Deeper and deeper stretch the marbled hallways and galleries of the Game Hall of Fame. At this writing it is the start of autumn, and Chris and I, as trustees and board members of the Hall, are accustomed to the rituals that accompany the turning of the leaves in the courtyard outside.
With the fall come new throngs of people to gaze upon the gaming industry's past and current glories. The elementary-school kids here on field trips seek only basic amusement and a change from the daily drudgery of class. The grad students are little better - take that young man in the Foo Fighters T-shirt examining the Zork Trilogy diorama, for instance: he stands in front of one of the most influential immersive realities in the history of the genre. But I can tell by his posture that he's just desperately trying to come up with a thesis project and to avoid flunking out of his master's program.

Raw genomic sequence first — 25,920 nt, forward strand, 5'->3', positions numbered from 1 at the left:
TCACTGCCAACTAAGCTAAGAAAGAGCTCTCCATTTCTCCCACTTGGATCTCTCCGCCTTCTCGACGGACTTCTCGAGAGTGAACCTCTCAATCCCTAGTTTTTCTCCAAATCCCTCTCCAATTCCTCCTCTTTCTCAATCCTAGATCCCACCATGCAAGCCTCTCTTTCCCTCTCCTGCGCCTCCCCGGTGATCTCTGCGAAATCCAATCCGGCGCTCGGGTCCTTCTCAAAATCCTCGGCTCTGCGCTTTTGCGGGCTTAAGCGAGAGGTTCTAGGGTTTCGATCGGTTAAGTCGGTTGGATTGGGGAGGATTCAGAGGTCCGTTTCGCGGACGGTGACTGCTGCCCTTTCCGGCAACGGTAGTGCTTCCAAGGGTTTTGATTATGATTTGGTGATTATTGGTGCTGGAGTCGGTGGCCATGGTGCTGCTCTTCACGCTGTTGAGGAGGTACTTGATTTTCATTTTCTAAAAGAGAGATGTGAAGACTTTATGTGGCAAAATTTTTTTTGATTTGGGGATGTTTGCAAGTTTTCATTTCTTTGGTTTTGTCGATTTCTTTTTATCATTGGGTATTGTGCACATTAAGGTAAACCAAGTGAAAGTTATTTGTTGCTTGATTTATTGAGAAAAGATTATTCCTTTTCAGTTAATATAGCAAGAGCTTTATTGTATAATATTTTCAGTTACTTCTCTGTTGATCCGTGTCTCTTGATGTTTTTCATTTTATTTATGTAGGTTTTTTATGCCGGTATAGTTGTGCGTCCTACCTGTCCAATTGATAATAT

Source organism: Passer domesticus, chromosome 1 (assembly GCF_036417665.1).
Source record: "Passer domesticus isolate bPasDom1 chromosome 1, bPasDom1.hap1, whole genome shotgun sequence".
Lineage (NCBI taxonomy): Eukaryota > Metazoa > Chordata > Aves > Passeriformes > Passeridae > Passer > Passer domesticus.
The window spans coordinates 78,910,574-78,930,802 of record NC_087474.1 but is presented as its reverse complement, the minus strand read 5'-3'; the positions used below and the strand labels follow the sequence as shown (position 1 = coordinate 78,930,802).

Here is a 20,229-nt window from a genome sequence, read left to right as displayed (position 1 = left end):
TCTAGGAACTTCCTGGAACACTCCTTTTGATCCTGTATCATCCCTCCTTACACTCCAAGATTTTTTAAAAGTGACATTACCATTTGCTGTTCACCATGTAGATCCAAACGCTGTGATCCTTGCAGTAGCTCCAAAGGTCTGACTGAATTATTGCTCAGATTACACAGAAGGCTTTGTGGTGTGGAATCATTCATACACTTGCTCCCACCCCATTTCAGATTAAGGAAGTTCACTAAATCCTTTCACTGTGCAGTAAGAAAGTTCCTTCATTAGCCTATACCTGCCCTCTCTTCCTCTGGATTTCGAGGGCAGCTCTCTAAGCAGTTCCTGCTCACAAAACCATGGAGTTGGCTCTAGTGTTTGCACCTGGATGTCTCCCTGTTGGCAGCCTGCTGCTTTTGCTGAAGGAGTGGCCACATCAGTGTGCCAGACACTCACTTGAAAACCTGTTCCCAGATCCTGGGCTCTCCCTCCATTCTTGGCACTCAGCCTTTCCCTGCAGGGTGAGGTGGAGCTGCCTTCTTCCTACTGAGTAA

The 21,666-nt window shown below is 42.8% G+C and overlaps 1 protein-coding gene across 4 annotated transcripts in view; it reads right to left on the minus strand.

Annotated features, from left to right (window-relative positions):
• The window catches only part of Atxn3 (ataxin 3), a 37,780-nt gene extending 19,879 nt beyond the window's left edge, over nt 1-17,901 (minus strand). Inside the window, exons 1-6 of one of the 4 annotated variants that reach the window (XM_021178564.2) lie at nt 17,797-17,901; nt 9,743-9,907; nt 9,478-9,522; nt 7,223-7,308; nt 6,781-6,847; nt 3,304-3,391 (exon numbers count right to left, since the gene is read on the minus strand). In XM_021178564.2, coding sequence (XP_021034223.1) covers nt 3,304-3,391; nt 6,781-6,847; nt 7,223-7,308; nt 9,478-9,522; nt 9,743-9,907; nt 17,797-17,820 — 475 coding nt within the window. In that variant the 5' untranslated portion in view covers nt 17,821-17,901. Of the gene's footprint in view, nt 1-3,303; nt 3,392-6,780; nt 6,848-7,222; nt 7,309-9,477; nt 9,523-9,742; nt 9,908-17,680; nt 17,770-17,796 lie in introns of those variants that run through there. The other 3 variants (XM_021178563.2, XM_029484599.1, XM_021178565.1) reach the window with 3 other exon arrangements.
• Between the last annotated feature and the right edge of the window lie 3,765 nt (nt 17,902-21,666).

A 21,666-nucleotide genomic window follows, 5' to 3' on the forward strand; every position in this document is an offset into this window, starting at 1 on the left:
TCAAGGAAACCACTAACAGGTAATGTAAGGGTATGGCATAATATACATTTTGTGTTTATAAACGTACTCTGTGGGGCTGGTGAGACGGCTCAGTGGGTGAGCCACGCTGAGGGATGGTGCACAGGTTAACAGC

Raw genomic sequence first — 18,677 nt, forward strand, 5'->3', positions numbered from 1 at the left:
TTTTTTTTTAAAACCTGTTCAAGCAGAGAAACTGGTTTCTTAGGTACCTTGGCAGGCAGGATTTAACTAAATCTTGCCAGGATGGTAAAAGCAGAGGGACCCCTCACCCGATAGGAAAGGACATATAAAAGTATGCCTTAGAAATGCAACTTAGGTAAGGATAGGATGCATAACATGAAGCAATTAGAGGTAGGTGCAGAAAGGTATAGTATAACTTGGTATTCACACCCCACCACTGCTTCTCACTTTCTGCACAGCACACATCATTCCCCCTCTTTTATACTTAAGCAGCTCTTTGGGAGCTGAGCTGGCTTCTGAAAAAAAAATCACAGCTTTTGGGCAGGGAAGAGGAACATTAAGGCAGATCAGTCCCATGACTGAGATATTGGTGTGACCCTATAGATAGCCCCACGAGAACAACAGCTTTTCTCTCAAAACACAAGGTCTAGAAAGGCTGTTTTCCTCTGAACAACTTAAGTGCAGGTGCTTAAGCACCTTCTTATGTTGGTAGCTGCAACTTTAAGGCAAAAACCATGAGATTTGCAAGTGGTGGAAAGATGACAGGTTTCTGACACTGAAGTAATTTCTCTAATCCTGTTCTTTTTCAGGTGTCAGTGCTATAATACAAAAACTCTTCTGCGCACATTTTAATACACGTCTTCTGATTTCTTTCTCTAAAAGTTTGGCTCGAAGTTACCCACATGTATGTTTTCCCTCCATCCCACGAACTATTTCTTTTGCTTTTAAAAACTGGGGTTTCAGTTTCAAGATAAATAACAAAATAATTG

Of course, such people are a valued source of sustaining revenue, but we don't operate the Hall for them . We do it for the Cub Scout who gets separated from his troop because he can't tear himself away from the Galaxian fresco, which puts him in mind of the Duke Nukem historical reenactment he earlier saw staged in the atrium.
Chris and I smile every time we see it happen, whether it's once a week or once a year. For we know that we're witnessing merely the first step in a process that will end a few years later, as we're shaking that Webelo's hand and inducting his groundbreaking new game into the Hall.